In 1951 LRN 158 was extended east of LRN 167 to LRN 2 in El Toro to the planned US 101 Santa Ana Freeway.  At this point the basic planned form of what would become the San Diego Freeway took shape.  The extension of LRN 158 to LRN 2 can be seen on the 1952 State Highway Map City Insert.


According to CAhighways.org work on what was then known as the "Sepulveda Freeway" in late 1953 in the Sepulveda Canyon Area of West Los Angeles.  The Sepulveda Freeway began being known as the "San Diego Freeway" in official documents by 1955.  The San Diego Freeway and route CA 7/LRN 158 was selected as a chargeable Interstate in 1955.  Some of the early proposals for the route number designation of the San Diego Freeway were I-9 and I-3 before I-405 was selected.  By 1957 the first segment of the San Diego Freeway opened in Culver City north to the Santa Monica Mountains as CA 7.  Apparently the CA 7 signage would be replaced in the summer in 1958 with I-405 shields

CAhighways.org on I-405

On the 1959 State Highway Map City Insert the planned route of I-405 through Sepulveda Pass bypassing the Sepulveda Boulevard Tunnel appears.


The planned route of I-405 between US 101 north to US 99 appears on the 1961 State Highway Map.


I-405 in Sepulveda Pass is shown complete by 1963.  I-405 is also shown completed between CA 107/LRN 164 east to CA 15/LRN 164.



In 1964 the California Highway Renumbering occurred.  CA 7 is shifted off it's original corridor eastward onto what was CA 15/LRN 167 (future I-710).  I-405 is shown fully completed between I-5 and the new CA 7.



The 1965 State Highway Map City Insert shows I-405 nearly completed to the future I-605.


The 1966 State Highway Map City Insert shows I-405 completed to CA 39.


The 1967 State Highway Map City Insert shows I-405 completed close to the junction of CA 55/CA 73.  CA 107 is truncated off of Centinela Avenue, La Brea Avenue and Hawthorne Avenue to I-405 in Lawndale. 


The 1969 State Highway Map shows I-405 completed to I-5 in Irvine.  The full route of the San Diego Freeway is open to traffic.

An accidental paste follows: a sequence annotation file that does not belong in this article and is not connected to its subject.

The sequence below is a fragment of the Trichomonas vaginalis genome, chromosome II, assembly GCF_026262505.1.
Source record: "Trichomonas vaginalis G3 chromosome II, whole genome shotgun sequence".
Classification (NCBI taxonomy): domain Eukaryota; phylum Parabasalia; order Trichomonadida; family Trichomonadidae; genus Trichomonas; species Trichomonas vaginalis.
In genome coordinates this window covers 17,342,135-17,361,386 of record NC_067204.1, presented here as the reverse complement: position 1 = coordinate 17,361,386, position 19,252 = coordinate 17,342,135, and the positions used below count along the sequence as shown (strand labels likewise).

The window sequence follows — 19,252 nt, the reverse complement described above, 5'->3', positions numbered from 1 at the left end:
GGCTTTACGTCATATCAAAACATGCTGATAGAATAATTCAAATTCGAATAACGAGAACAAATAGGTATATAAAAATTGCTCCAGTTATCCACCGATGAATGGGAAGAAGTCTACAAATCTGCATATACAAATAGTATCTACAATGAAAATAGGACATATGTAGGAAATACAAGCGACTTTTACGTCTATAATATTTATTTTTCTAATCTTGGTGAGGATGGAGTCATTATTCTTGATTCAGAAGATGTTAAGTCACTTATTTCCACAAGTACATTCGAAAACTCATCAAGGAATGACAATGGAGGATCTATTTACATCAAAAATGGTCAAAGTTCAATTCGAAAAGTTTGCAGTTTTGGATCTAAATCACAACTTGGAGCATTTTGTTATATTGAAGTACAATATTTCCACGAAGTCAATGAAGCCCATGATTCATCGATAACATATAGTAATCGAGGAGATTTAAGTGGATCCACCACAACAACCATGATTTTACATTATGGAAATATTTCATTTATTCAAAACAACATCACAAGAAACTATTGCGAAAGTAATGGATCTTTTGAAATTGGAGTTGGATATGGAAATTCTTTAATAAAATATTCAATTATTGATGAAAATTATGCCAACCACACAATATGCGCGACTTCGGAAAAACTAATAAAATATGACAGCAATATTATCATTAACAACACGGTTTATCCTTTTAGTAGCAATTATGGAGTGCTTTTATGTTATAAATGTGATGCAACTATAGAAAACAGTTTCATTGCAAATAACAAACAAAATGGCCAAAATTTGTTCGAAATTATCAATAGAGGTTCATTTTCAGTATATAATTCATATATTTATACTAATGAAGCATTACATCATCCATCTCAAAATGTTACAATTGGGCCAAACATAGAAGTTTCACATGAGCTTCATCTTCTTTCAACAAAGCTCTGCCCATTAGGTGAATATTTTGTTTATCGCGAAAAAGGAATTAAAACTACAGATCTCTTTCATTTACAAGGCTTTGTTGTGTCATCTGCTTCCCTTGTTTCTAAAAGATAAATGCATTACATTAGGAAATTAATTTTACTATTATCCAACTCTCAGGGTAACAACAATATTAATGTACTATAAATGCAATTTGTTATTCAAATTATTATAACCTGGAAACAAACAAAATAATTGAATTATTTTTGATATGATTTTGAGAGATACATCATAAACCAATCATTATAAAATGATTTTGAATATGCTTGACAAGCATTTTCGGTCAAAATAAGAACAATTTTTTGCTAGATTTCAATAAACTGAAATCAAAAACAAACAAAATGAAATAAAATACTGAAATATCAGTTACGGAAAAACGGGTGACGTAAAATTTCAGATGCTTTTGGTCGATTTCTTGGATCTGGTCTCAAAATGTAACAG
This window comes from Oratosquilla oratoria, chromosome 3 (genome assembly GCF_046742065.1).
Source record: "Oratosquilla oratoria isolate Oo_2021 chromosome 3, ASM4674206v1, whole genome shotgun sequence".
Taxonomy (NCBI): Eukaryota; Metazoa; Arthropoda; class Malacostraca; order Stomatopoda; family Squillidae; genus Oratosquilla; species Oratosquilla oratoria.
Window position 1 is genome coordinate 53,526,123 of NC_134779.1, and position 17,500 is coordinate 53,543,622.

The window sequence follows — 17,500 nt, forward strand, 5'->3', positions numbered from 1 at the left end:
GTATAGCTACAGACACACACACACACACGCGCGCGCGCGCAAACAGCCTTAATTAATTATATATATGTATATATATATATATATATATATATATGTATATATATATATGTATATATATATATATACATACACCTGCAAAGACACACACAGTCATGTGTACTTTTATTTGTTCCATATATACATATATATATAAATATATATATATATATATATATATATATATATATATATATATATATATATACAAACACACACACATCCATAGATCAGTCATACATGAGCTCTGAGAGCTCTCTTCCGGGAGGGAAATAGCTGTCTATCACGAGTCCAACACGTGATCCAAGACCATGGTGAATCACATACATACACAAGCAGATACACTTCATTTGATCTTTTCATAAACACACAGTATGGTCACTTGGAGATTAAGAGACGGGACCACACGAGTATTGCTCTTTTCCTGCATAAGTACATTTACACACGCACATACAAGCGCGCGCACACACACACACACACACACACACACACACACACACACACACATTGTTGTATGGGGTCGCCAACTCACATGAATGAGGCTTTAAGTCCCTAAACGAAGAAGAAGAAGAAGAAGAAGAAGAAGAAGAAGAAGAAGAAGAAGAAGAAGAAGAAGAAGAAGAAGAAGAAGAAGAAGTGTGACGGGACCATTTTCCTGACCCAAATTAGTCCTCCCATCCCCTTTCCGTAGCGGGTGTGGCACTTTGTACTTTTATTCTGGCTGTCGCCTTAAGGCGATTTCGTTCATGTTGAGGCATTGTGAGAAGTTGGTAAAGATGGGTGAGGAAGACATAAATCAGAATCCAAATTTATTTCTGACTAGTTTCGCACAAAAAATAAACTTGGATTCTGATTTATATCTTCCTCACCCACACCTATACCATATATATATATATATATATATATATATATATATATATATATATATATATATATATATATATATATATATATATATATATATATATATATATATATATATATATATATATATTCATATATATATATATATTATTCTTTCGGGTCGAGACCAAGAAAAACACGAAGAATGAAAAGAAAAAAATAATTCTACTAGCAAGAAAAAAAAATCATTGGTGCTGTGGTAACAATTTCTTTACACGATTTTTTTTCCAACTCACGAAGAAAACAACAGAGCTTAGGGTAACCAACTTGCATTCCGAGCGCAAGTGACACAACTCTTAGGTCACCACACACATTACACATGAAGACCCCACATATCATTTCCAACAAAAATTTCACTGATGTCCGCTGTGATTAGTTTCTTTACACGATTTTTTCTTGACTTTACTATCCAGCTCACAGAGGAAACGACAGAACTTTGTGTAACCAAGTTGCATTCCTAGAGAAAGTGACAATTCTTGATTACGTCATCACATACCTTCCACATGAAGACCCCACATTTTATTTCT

On a side note CA 107 was recently truncated to the southern City Limit of Lawndale in 2008.  CA 107 exists solely on Hawthorne Bouelvard south of Lawndale to CA 1 in Walteria. While there is no active plans to relinquish the remainder of CA 107 it would seem the highway is likely endangered.  CA 107 remains the only segment of State Highway with a clear connection to the signed route of the first CA 7. 


So with the history of I-405 above in mind, the question is how does a Interstate with segments nearly reaching 400,000 cars a day function?   My personal answer would be; surprising well as a through route and not so much as a commuter route.  My opinion may have been skewed by the fact that I drove the entirety of the Kennedy Expressway in Chicago several times less than a month prior to driving the entirety of I-405.  I personally would consider the Kennedy Expressway which carries parts of I-90 and I-94 to be beyond anything else that I've driven in the United States for large scale traffic jams.  That said, according to a study in 2015 I-405 had three of the top thirty worst bottleneck points for traffic in the United States:


The sections of I-405 cited in the article above by national ranking for traffic bottlenecks is as follows:

Number 2:  I-405 between CA 22 and I-605 in Seal Beach.  
Number 4:  I-405 between Venice Boulevard and Wilshire Boulevard.
Number 29:  I-405 between Burbank Boulevard and Ventura Boulevard. 

Probably the most amusing aspect to my drive on the entirety of I-405 was that it was on a week day and it didn't involve stopping for a traffic jam once.  I have never in any previous attempts been able to drive the entirety of I-405 at any day light hour without at least stopping once.  Considering I managed to pull off a full clinch of I-405 on a weekday mid-morning without stopping is incredibly lucky.

My approach to I-405 was on southbound I-5 in the northern City Limits of Los Angeles near San Fernando.  I-405 begins shortly south of the west terminus of I-210 on the route of I-5.  My direction on travel on I-405 was southbound towards Irvine. 






Immediately as I turned off I-5 south onto I-405 south I was greeted with a "I-405; San Diego Freeway" sign.  The "San Diego Freeway" name of I-405 is largely assumed to have been put in place to encourage through traffic to use it as a bypass of I-5 through downtown Los Angeles.  


I-405 south skirts just to the west of Mission San Fernando Rey de Espana which was established in 1797.  The most northern extent of I-405 closely follows the historic alignments of; El Camino Real, El Camino Viejo and the Stockton Los Angeles Road.  El Camino Real continued west along the coast following the Spanish Missions while both El Camino Viejo and the Stockton Los Angeles Road continued north towards Newhall Pass.  I-405 south bisects part of Sepulveda Boulevard which were part of later alignments CA 7. 

I-405 north does not include a ramp I-5 south.  The defacto access to I-5 south from I-405 north is via CA 118 on the Simi Valley Freeway.  I-405 south encounters CA 118 at Exit 71.